Why is There Daylight Saving Time? Here’s the Latest on Efforts to Eliminate It – NBC Chicago

Most Americans put their clocks ahead an hour early on Sunday, signaling that warmer days are in the not too distant future.

You might be feeling more tired than usual, at least for a while, as we’re going to sleep an hour less over the next few months. But in return we get an extra hour of sunlight and more time to spend the evening outside.

Daylight saving time has been around for more than 100 years; According to the Library of Congress, it was originally established in 1918 to save on energy costs during World War I. The law was repealed about a year later due to the end of the war, but was implemented again during World War II. It was introduced to conserve fuel and “advance national security and defense,” and was thus dubbed “wartime.”

The law was repealed a second time after the war ended so states could set their own standard time, the Library of Congress said.

Daylight Saving Time later became the standard in the United States until the passage of the Uniform Time Act of 1966, which mandated standard time across the country within established time zones. Daylight saving time has been a contentious issue for decades, and despite efforts to stop it, the time change persists.

The US Senate made an attempt last year by passing legislation known as the Sunshine Protection Act, which would end daylight saving time in the US except for Hawaii. Despite passing the Senate, the bill stalled in the House of Representatives, where it remained in committee until the end of the previous Congress.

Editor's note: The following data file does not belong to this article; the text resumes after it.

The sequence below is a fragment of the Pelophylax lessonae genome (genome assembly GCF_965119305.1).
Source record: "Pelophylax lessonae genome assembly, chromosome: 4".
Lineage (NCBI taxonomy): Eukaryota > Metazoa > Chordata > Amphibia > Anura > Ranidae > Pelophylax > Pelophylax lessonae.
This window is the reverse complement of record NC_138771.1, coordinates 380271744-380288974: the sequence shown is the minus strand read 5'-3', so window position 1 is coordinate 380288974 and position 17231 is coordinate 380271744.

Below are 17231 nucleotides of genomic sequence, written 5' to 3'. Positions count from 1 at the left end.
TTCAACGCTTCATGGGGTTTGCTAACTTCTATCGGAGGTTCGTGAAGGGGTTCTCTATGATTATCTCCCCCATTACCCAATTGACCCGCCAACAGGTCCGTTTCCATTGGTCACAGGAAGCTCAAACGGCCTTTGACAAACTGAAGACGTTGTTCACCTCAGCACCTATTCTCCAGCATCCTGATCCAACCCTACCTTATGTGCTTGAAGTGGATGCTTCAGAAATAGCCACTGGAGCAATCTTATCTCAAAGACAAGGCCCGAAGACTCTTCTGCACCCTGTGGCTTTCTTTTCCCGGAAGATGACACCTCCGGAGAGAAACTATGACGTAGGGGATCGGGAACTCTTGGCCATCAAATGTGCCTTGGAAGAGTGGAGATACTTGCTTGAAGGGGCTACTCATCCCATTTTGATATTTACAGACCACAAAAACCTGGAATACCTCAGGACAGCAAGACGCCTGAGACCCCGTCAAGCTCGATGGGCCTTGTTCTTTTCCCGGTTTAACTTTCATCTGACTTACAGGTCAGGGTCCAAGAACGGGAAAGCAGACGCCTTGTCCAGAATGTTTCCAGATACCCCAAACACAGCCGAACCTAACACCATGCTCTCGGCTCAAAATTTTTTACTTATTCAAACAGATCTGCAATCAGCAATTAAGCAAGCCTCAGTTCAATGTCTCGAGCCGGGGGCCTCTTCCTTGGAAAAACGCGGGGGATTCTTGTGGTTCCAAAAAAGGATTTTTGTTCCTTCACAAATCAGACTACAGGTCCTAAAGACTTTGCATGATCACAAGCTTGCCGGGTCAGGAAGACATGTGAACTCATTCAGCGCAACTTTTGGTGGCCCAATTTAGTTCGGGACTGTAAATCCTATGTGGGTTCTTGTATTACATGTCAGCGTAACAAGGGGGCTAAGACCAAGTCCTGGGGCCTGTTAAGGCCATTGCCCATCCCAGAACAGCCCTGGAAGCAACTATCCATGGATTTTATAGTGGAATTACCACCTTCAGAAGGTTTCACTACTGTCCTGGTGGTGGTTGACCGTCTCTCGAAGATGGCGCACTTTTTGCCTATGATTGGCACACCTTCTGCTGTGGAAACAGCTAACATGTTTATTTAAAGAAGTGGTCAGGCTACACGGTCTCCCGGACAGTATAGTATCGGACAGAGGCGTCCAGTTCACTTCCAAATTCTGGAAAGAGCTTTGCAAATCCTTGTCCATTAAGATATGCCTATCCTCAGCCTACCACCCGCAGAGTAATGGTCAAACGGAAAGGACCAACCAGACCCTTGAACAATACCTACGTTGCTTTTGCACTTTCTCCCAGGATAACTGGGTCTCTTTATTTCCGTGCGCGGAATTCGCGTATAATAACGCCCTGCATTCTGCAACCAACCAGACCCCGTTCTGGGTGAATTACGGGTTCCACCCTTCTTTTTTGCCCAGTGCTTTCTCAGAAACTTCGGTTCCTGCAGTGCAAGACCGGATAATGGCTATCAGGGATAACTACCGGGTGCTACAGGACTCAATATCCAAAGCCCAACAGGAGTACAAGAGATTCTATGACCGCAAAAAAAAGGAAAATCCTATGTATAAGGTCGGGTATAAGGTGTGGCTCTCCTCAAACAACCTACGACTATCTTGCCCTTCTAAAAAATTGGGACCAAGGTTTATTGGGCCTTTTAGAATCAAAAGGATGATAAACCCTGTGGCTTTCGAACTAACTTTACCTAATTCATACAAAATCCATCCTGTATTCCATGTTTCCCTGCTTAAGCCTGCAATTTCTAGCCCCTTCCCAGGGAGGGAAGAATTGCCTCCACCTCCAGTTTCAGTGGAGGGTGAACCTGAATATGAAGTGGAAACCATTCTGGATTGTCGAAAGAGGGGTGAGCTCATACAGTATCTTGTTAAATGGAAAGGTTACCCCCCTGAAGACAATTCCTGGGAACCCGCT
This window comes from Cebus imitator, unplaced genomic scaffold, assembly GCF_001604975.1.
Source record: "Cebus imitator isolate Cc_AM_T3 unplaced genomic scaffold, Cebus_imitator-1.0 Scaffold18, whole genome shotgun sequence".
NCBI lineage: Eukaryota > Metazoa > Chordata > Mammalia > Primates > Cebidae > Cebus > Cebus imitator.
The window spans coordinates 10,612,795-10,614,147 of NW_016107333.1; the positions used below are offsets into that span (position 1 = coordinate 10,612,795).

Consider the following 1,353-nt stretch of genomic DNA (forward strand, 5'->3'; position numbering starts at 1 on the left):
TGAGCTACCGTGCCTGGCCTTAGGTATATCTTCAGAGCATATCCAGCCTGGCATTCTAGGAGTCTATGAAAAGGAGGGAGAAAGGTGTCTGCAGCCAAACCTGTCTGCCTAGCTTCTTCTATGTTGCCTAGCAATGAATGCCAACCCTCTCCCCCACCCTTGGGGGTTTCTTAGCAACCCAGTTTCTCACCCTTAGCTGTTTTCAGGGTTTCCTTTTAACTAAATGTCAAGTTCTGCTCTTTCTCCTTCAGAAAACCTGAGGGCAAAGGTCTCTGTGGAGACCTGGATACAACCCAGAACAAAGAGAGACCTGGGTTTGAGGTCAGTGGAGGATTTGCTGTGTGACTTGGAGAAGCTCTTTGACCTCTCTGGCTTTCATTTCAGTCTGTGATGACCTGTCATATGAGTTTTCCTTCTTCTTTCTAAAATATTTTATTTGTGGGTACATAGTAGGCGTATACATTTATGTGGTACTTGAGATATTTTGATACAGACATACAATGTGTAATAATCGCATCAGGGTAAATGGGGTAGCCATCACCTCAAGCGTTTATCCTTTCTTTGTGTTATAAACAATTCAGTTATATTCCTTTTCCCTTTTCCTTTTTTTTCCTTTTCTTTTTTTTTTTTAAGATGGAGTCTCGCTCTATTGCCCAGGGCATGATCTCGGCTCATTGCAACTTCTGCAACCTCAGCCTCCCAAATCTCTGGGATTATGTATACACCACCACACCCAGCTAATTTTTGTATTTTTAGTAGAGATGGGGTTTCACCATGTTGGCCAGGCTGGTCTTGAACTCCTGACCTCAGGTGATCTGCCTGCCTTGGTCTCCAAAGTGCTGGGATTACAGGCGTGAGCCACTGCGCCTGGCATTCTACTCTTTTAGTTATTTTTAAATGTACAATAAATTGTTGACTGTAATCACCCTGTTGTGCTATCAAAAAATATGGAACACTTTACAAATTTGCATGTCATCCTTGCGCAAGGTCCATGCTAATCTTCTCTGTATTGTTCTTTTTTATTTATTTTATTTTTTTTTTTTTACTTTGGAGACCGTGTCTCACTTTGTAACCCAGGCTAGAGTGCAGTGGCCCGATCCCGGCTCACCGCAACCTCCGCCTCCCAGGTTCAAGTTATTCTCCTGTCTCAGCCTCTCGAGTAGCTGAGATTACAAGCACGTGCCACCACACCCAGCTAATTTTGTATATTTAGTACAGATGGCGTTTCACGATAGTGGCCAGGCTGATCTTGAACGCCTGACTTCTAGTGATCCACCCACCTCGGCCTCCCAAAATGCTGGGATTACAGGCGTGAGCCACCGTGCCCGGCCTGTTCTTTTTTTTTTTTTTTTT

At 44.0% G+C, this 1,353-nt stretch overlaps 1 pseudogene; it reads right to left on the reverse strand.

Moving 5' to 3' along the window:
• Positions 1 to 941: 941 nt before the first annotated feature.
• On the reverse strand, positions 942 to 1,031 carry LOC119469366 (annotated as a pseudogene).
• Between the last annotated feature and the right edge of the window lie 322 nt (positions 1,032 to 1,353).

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The Sunshine Protection Act was spearheaded by Senator Marco Rubio, R-Fla., who suggested it would reduce crime, encourage children to play outside and reduce the risk of heart attacks and car accidents.

“There’s strong science behind this that’s now showing and making people aware of the damage done by switching the clock,” Rubio said earlier in the Senate, NBC News reported.

Daylight Saving Time isn’t going anywhere anytime soon, as Congress isn’t currently considering a proposal to end it.

Benjamin Franklin is credited for many things, but creating daylight saving time shouldn’t be one of them.

A 2020 study found that fatal traffic accidents in the US increased by 6% in the week after Daylight Saving Time began. Other studies have found that the changeover to daylight saving time leads to a slight increase in work-related accidents and medical errors in the days following the changeover. A 2019 study, meanwhile, found that the risk of heart attacks increased the week after the clock advanced, although other research found no such increase.

However, research overall is mixed, and the American Academy of Sleep Medicine supports the opposite shift to a permanent standard time, as research shows the body functions best in the morning with more sunlight.

“I’ve had calls from constituents who prefer permanent standard time because of safety concerns for children who have to wait too long in the dark for school buses during the winter,” said Representative Jan Schakowsky of Illinois’ 9th congressional district and a Democratic member of the House Energy and Commerce Committee, which considered the bill.

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The Illinois-based AASM states that standard time may be more closely aligned with our body’s internal clock. According to the Time and Date website, standard time is the local time in a country or region that does not use daylight saving time.

“The daily cycle of natural light and darkness is the most powerful timer to synchronize our body’s internal clock,” says AASM. “When we get more light in the morning and darkness in the evening, our bodies and nature are more attuned, making it easier to wake up to our daily activities and easier to fall asleep at night. Daylight saving time messes up our internal clocks leading to sleep loss and poor sleep quality, which in turn lead to negative health outcomes.”

“More populated cities would also be affected by darker mornings — with permanent daylight saving time, New York City’s January sunrise would not occur until 8:20 a.m. In Los Angeles, sunrise in January would be at almost 8 a.m., and in Minneapolis, sunrise would be at almost 9 a.m.


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